MW: The entire event was pretty amazing. We estimate 800 to 1000 people passed through the awareness fair and there was a lot of engagement and conversation going on the whole time. Seeing citizens stay after the speakers' presentations to ask questions and discuss with them how we can better work together on the urgent issue of climate change made me feel that awareness and momentum is growing here in the heart of Texas. But maybe the most inspiring moment was seeing the face of one of my students who came to both venues with her mom and siblings (and this is a low income family that gets everywhere by bus or foot) -- explaining to her family what means.   


Ewan Cameron celebrated two Moving Planet Days -- roughly the first and last ones in the world. The coordinator for the Pacific chapter of Moving Planet Day and part of the organizing committee for Moving Planet Samoa, he participated in a Suva, Fiji walk-bike-canoe-run event. We caught up with him via email before he flew the 719 miles -- and 22 hour time difference -- to Samoa to participate in festivities there. 

SFBG: What is your role in your city's Moving Planet Day events?

Ewan Cameron: I am the Pacific coordinator for Moving Planet as well as a part of the Samoa Moving Planet organizing committee.


SFBG: What inspired you to get involved?

EC: The problems that small islands face, the interactiveness of, the friendship and inspiration of others, and the passion.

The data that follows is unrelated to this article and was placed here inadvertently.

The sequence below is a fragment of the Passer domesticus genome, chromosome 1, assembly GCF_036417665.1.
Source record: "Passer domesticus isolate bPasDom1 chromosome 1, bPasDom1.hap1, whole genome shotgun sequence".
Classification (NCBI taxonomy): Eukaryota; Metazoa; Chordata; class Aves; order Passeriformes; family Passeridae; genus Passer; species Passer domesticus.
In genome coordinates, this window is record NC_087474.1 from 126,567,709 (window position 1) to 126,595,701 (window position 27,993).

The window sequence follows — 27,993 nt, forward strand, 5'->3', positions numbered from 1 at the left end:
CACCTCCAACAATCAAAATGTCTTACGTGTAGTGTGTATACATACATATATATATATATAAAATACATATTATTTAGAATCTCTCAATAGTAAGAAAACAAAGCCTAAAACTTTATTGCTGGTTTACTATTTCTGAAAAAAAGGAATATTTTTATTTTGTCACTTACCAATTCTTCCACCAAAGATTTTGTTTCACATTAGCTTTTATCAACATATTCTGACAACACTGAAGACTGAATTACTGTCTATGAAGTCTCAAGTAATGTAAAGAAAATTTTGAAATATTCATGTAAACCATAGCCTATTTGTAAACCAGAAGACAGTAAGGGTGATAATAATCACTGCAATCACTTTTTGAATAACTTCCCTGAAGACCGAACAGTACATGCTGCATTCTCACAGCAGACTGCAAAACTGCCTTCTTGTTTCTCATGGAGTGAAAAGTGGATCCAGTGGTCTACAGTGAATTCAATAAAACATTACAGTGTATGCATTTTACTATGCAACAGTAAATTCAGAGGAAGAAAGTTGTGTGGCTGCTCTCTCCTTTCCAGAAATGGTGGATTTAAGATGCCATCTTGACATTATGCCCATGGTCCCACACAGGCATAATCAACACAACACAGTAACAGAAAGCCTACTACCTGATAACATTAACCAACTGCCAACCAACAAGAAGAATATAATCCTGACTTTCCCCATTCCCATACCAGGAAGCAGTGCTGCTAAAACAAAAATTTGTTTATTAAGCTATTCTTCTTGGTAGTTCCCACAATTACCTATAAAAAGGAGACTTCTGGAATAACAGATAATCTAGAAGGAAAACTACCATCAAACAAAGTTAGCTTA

SFBG: What did Suva get up to on Saturday?

EC: We paddled a six-person canoe, sailed, walked, ran, and cycled from Suva Point to Suva's grammar school and back.


SFBG: What, for you, was the most inspiring moment?

EC: Sharing this moment with fellow Pacific Islanders, and with the rest of the entire world, in addition the fact that the Pacific officially began the campaign with in Tonga, and we in Samoa will be the last country to close the campaign. I am fortunate at this moment to be in Fiji participating in the Moving Planet event in Suva, I was here attending a 2 week training, and then I fly out tonight back to Samoa where I live to celebrate our event in Samoa which is the last event on the planet. So I will be in two different time zone.


SFBG: How many people attended the event?

EC: Over 50 people participated.


SFBG: Why was this such a big deal?

EC: Because the climatic impacts are already being felt, people, and communities within the Pacific are being forced to relocate and are being displaced. These problems are not being exaggerated, Coastal areas are eroding, saltwater from king tides are damaging staple foods that people rely on, climate change is a real issue. The science is there, it can be proven, and on top of that major emitters are violating people rights!

SFBG: What do you hope that Saturday's activities achieve?

EC: Major public pressure on governments to commit to a emissions reduction target that will bring the planet down below the safety level of 350ppm, and a serious, rapid display of movement towards the use of cleaner energy sources.  

SFBG: How did you transport yourself to the festivities?

EC: I walked.

SFBG: Complete this sentence: We can reverse the causes of man-made climate change if we... 

EC: ... stop burning coal, and not allow the burning of tar sands.